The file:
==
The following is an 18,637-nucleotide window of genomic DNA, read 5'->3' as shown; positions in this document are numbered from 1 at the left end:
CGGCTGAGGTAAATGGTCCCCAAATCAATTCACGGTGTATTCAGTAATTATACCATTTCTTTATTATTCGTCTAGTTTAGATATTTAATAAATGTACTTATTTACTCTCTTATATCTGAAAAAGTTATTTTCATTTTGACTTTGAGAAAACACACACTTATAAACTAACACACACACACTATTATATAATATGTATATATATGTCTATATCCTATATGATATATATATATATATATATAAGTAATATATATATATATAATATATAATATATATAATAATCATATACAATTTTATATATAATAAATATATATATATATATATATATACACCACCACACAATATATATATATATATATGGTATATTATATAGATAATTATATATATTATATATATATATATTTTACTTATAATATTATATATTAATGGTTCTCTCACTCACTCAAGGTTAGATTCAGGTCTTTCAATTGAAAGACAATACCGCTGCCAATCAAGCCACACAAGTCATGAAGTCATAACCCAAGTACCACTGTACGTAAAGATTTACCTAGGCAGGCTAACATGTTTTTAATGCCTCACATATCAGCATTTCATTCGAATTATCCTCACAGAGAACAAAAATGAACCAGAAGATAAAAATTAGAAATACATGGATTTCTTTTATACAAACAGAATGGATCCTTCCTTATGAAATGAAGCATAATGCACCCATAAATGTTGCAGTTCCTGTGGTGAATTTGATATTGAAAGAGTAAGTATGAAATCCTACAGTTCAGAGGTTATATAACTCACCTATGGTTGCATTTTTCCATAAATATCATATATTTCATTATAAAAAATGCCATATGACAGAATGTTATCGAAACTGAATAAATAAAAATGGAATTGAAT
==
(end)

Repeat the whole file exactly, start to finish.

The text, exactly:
The following is an 18,637-nucleotide window of genomic DNA, read 5'->3' as shown; positions in this document are numbered from 1 at the left end:
CGGCTGAGGTAAATGGTCCCCAAATCAATTCACGGTGTATTCAGTAATTATACCATTTCTTTATTATTCGTCTAGTTTAGATATTTAATAAATGTACTTATTTACTCTCTTATATCTGAAAAAGTTATTTTCATTTTGACTTTGAGAAAACACACACTTATAAACTAACACACACACACTATTATATAATATGTATATATATGTCTATATCCTATATGATATATATATATATATATATAAGTAATATATATATATATAATATATAATATATATAATAATCATATACAATTTTATATATAATAAATATATATATATATATATATATACACCACCACACAATATATATATATATATATGGTATATTATATAGATAATTATATATATTATATATATATATATTTTACTTATAATATTATATATTAATGGTTCTCTCACTCACTCAAGGTTAGATTCAGGTCTTTCAATTGAAAGACAATACCGCTGCCAATCAAGCCACACAAGTCATGAAGTCATAACCCAAGTACCACTGTACGTAAAGATTTACCTAGGCAGGCTAACATGTTTTTAATGCCTCACATATCAGCATTTCATTCGAATTATCCTCACAGAGAACAAAAATGAACCAGAAGATAAAAATTAGAAATACATGGATTTCTTTTATACAAACAGAATGGATCCTTCCTTATGAAATGAAGCATAATGCACCCATAAATGTTGCAGTTCCTGTGGTGAATTTGATATTGAAAGAGTAAGTATGAAATCCTACAGTTCAGAGGTTATATAACTCACCTATGGTTGCATTTTTCCATAAATATCATATATTTCATTATAAAAAATGCCATATGACAGAATGTTATCGAAACTGAATAAATAAAAATGGAATTGAAT